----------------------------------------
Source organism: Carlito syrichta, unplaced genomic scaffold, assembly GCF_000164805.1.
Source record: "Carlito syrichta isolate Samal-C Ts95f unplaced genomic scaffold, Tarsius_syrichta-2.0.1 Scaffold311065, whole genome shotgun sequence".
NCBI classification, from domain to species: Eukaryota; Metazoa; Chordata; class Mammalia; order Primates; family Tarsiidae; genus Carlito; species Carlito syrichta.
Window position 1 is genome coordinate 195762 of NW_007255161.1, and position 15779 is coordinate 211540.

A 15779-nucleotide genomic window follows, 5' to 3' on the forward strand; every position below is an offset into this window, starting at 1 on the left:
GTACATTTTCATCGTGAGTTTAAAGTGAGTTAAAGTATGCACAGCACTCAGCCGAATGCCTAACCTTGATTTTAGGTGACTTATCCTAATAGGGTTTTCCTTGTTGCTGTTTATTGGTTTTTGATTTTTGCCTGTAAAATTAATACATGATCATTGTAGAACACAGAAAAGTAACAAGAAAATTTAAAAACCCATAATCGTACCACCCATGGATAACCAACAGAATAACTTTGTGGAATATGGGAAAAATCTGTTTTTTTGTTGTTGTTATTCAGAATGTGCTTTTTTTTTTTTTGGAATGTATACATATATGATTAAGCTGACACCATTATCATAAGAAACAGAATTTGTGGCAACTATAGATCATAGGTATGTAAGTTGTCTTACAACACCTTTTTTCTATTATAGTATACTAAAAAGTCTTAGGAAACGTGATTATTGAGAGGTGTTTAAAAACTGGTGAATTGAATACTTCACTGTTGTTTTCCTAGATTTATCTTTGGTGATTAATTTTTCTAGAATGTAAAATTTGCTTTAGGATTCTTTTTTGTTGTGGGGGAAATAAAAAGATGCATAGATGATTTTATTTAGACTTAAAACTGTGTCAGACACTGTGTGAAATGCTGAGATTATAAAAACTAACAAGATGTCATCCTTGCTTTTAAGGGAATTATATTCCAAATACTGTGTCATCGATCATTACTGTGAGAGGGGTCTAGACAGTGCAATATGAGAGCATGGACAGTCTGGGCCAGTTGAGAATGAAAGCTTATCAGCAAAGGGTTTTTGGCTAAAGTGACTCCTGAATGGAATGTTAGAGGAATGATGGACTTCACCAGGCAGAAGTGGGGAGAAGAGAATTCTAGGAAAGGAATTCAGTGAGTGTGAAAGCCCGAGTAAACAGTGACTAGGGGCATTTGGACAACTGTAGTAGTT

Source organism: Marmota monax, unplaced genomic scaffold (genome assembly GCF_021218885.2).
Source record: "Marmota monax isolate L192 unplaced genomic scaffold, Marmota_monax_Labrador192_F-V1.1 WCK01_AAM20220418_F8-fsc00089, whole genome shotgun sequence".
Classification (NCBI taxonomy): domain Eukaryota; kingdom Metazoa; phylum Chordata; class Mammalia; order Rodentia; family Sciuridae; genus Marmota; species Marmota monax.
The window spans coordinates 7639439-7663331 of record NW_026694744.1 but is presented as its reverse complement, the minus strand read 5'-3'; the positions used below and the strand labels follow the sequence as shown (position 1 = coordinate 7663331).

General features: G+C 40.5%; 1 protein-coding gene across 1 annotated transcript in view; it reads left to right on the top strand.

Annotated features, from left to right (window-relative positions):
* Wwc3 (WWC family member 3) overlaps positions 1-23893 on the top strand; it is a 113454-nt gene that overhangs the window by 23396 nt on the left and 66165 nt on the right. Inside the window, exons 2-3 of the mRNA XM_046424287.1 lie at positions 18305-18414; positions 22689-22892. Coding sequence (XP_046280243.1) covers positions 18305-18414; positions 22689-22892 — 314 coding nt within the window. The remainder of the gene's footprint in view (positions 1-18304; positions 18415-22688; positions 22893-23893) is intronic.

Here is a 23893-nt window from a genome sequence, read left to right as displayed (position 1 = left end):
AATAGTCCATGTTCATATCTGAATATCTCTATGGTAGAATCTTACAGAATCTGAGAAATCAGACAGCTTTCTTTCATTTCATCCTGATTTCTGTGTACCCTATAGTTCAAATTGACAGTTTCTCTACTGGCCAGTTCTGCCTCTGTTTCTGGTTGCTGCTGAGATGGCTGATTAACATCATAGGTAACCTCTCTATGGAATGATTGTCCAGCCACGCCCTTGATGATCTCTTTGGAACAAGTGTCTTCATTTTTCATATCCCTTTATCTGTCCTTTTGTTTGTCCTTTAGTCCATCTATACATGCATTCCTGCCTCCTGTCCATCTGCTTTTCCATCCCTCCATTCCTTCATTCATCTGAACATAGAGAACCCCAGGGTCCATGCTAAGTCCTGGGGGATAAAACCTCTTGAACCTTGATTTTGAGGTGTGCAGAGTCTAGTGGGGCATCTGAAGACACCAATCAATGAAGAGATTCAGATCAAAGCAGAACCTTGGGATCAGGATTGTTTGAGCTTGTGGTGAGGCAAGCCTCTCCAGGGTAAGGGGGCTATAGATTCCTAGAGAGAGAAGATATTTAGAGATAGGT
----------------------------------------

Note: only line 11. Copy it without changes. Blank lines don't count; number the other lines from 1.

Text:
General features: G+C 40.5%; 1 protein-coding gene across 1 annotated transcript in view; it reads left to right on the top strand.